As idyllic as the Willamette Valley seems, there are still strip malls, traffic jams and annoying weather conditions to deal with. Besides the Memorial Day and Thanksgiving Day weekends, the best time to visit is in the temperate months of September and October, when the heat and crowds have abated and the winter rains are still pretty far off. Early fall is the optimum time to visit, but rest assured that the valley has plenty to offer any other time of the year. The annual Pinot Noir Festival, held in late July, makes for another wonderful getaway. Many visitors enjoy hot air ballooning, bicycling, hiking and golfing in the summer. The spring offers beautiful flowering fields of iris, daffodils and tulips. Winter is a fine time to hunt mushrooms, view waterfalls and covered bridges, or explore the many small historical towns sprinkled throughout the region.

The Youngberg Hill Vineyard and Inn in the Willamette Valley, Oregon
Youngberg Hill Vineyard and Inn

A great place to drop anchor for a three-day tour is McMinnville, a mid-sized town in the northern valley offering many accommodation options. McMenamin's Hotel Oregon, built in 1905, offers an affordable (if somewhat funky) setting that provides a glimpse into Oregon's past. The rooftop bar and eclectic art collection guarantee a memorable stay. Comfort Inn and Suites or the Red Lion Inn and Suites both offer more modern and conventional amenities including an indoor pool, high-speed Internet access and a fitness center.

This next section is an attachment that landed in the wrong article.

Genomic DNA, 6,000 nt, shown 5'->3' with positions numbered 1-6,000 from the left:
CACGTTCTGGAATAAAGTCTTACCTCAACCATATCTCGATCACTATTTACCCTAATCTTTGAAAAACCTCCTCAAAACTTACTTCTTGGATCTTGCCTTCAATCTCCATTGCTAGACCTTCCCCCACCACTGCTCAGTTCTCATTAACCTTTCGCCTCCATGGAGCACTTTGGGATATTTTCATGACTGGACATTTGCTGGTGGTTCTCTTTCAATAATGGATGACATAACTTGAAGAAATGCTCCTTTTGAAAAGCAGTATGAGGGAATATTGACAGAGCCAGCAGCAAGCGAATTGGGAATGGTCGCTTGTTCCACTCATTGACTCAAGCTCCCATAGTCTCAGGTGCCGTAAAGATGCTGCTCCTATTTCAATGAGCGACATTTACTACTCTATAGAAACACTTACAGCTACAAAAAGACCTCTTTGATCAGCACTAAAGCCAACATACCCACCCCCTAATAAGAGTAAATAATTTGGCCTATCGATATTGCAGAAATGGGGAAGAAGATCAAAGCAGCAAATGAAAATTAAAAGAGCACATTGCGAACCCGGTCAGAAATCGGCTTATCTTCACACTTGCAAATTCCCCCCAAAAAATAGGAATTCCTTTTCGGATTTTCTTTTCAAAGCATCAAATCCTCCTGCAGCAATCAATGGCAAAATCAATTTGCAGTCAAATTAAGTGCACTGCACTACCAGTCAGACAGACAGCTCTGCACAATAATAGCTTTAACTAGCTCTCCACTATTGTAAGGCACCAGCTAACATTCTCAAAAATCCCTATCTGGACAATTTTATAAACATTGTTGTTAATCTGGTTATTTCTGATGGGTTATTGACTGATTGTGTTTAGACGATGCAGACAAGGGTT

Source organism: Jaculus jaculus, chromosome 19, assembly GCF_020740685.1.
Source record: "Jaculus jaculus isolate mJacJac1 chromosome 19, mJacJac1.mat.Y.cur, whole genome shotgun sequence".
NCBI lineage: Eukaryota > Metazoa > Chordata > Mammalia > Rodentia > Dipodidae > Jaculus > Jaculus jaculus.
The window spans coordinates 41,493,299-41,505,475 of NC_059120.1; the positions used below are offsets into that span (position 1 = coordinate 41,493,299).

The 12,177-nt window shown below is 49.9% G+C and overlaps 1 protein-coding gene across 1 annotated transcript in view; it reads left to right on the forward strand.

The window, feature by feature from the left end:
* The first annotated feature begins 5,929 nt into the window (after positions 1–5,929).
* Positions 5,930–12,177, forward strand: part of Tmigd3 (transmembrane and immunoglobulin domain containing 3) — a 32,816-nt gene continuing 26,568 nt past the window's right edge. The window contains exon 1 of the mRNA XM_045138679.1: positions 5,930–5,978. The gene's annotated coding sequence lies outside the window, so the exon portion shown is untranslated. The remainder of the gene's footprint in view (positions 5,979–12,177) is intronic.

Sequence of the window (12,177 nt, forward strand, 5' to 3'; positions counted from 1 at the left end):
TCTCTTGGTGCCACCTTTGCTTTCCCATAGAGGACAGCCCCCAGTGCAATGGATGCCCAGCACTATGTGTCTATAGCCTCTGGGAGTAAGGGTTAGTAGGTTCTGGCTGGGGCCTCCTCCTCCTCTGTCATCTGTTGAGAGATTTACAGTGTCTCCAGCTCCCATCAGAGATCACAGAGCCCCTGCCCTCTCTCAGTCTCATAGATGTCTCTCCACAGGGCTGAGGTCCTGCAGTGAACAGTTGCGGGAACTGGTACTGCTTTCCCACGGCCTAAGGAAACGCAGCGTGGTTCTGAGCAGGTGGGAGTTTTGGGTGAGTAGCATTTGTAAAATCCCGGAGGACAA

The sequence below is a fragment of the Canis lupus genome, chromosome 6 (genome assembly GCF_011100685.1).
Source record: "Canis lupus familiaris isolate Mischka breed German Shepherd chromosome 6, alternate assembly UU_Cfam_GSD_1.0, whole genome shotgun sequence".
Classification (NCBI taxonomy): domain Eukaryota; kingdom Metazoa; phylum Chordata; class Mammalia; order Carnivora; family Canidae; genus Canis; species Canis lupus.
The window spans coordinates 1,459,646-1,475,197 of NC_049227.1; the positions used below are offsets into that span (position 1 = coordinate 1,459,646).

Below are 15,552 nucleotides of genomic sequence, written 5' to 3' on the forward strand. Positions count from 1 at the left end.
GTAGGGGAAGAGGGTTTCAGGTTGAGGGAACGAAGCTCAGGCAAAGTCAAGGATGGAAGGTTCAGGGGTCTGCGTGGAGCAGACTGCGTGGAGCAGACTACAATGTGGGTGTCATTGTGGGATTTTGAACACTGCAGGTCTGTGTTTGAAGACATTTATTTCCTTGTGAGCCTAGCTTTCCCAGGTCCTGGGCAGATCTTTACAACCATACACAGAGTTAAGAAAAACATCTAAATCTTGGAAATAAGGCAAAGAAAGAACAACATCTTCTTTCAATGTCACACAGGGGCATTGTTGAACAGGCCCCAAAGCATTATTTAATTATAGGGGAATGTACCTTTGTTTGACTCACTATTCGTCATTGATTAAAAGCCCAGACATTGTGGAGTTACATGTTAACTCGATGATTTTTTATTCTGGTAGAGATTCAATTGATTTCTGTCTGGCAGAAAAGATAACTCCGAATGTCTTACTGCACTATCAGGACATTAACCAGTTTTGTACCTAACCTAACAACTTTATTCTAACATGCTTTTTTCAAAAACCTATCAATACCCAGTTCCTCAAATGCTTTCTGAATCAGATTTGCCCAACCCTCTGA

There are also several bed-and-breakfasts in the area worth noting. A Tuscan Estate combines modern conveniences with old-world charm. This European-style inn, which is within walking distance of McMinnville's Historical District, has gorgeous grounds and a resident chef who will gladly give cooking lessons. However, those who want to immerse themselves completely in the Oregon wine experience can stay on an actual working vineyard. The Mattey House is an 1892 Queen Anne Victorian-style house that is located in a bucolic orchard and vineyard. Youngberg Hill Vineyard and Inn sits on a 50-acre estate that boasts expansive views of the valley. Guests can choose a hands-on experience here, perhaps even helping to blend the wine. The Willamette Valley has plenty more to offer; here is a 72-hour itinerary to help you enjoy the best of this bountiful region.

WILLAMETTE VALLEY ITINERARY: DAY 1

Howard Hughes' Spruce Goose at the Evergreen Aviation Museum in the Willamette Valley, Oregon is one of the largest aircraft ever built